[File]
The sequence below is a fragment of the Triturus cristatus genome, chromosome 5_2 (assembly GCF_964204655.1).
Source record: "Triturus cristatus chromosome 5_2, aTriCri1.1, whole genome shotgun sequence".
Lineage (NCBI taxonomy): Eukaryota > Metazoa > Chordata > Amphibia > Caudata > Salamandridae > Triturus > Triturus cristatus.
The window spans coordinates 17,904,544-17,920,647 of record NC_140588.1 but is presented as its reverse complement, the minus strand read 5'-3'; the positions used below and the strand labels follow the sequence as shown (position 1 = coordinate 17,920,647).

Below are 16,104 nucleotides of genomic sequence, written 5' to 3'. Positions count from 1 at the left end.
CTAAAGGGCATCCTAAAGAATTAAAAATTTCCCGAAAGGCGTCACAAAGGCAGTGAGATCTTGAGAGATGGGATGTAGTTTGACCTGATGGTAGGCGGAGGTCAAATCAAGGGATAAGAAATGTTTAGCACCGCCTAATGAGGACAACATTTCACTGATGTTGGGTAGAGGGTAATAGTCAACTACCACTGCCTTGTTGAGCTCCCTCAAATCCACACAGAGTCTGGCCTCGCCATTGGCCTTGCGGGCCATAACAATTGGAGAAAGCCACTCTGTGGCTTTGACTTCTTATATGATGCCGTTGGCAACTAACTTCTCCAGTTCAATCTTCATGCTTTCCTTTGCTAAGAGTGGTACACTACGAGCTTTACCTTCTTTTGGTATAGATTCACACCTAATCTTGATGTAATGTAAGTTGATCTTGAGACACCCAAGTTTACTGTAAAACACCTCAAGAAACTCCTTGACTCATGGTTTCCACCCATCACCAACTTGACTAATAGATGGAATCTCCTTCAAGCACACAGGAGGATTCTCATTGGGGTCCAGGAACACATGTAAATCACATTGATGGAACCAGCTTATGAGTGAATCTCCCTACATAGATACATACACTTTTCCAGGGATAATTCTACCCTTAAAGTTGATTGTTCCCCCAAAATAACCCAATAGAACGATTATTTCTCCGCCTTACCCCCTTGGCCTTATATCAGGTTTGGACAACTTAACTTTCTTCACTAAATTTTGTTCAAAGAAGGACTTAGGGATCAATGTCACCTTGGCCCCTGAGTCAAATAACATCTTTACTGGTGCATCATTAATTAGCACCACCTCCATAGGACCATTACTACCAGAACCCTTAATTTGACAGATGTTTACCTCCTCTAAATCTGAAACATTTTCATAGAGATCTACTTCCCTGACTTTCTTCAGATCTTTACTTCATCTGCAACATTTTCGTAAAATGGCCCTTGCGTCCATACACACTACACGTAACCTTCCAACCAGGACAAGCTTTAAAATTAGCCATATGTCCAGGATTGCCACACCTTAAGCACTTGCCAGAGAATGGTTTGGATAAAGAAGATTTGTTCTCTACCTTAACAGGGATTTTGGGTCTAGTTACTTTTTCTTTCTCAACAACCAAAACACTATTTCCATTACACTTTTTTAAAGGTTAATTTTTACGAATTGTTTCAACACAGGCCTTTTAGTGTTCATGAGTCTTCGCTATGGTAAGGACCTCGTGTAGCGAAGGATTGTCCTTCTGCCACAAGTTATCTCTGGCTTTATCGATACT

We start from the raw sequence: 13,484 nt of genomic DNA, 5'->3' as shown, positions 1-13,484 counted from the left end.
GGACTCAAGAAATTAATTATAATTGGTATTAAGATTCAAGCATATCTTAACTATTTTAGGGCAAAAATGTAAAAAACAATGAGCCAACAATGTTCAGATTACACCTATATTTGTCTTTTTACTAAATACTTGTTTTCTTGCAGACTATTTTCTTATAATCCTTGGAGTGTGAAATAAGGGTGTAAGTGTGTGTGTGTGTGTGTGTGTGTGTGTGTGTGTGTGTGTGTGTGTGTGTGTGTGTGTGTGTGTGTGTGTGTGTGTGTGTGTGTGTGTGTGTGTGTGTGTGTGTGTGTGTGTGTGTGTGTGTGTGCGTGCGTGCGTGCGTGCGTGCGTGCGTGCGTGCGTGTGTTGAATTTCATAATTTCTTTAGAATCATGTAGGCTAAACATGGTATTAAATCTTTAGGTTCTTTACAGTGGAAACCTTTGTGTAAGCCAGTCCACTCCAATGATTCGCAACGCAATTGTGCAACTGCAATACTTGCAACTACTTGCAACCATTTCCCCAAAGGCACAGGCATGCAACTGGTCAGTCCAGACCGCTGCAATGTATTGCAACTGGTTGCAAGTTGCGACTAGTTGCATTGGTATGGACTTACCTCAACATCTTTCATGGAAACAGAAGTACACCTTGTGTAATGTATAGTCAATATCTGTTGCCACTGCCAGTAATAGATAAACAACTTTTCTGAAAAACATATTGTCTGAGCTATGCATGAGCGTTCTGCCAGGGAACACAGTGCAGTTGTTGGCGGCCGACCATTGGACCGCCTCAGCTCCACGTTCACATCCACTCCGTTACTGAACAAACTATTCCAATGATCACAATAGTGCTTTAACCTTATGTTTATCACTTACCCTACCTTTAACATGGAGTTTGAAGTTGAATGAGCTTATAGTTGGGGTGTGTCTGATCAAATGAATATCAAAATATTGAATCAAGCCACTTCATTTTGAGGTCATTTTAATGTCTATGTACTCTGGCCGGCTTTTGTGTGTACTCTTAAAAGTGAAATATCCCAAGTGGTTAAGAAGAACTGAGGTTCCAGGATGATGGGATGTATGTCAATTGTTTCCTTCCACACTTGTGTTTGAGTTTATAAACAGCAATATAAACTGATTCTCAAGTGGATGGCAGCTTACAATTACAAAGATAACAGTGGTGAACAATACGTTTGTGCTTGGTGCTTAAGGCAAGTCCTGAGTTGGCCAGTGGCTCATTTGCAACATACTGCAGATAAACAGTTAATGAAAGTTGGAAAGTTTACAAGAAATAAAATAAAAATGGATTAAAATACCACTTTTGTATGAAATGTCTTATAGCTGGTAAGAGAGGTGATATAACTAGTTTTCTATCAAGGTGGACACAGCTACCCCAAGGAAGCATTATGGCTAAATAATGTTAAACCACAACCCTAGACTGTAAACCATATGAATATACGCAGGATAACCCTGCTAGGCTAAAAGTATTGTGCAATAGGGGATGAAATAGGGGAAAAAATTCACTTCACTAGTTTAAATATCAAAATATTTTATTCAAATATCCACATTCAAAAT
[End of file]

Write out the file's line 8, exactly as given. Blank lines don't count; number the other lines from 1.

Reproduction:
GGACTCAAGAAATTAATTATAATTGGTATTAAGATTCAAGCATATCTTAACTATTTTAGGGCAAAAATGTAAAAAACAATGAGCCAACAATGTTCAGATTACACCTATATTTGTCTTTTTACTAAATACTTGTTTTCTTGCAGACTATTTTCTTATAATCCTTGGAGTGTGAAATAAGGGTGTAAGTGTGTGTGTGTGTGTGTGTGTGTGTGTGTGTGTGTGTGTGTGTGTGTGTGTGTGTGTGTGTGTGTGTGTGTGTGTGTGTGTGTGTGTGTGTGTGTGTGTGTGTGTGTGTGTGTGTGTGTGTGTGCGTGCGTGCGTGCGTGCGTGCGTGCGTGCGTGCGTGTGTTGAATTTCATAATTTCTTTAGAATCATGTAGGCTAAACATGGTATTAAATCTTTAGGTTCTTTACAGTGGAAACCTTTGTGTAAGCCAGTCCACTCCAATGATTCGCAACGCAATTGTGCAACTGCAATACTTGCAACTACTTGCAACCATTTCCCCAAAGGCACAGGCATGCAACTGGTCAGTCCAGACCGCTGCAATGTATTGCAACTGGTTGCAAGTTGCGACTAGTTGCATTGGTATGGACTTACCTCAACATCTTTCATGGAAACAGAAGTACACCTTGTGTAATGTATAGTCAATATCTGTTGCCACTGCCAGTAATAGATAAACAACTTTTCTGAAAAACATATTGTCTGAGCTATGCATGAGCGTTCTGCCAGGGAACACAGTGCAGTTGTTGGCGGCCGACCATTGGACCGCCTCAGCTCCACGTTCACATCCACTCCGTTACTGAACAAACTATTCCAATGATCACAATAGTGCTTTAACCTTATGTTTATCACTTACCCTACCTTTAACATGGAGTTTGAAGTTGAATGAGCTTATAGTTGGGGTGTGTCTGATCAAATGAATATCAAAATATTGAATCAAGCCACTTCATTTTGAGGTCATTTTAATGTCTATGTACTCTGGCCGGCTTTTGTGTGTACTCTTAAAAGTGAAATATCCCAAGTGGTTAAGAAGAACTGAGGTTCCAGGATGATGGGATGTATGTCAATTGTTTCCTTCCACACTTGTGTTTGAGTTTATAAACAGCAATATAAACTGATTCTCAAGTGGATGGCAGCTTACAATTACAAAGATAACAGTGGTGAACAATACGTTTGTGCTTGGTGCTTAAGGCAAGTCCTGAGTTGGCCAGTGGCTCATTTGCAACATACTGCAGATAAACAGTTAATGAAAGTTGGAAAGTTTACAAGAAATAAAATAAAAATGGATTAAAATACCACTTTTGTATGAAATGTCTTATAGCTGGTAAGAGAGGTGATATAACTAGTTTTCTATCAAGGTGGACACAGCTACCCCAAGGAAGCATTATGGCTAAATAATGTTAAACCACAACCCTAGACTGTAAACCATATGAATATACGCAGGATAACCCTGCTAGGCTAAAAGTATTGTGCAATAGGGGATGAAATAGGGGAAAAAATTCACTTCACTAGTTTAAATATCAAAATATTTTATTCAAATATCCACATTCAAAAT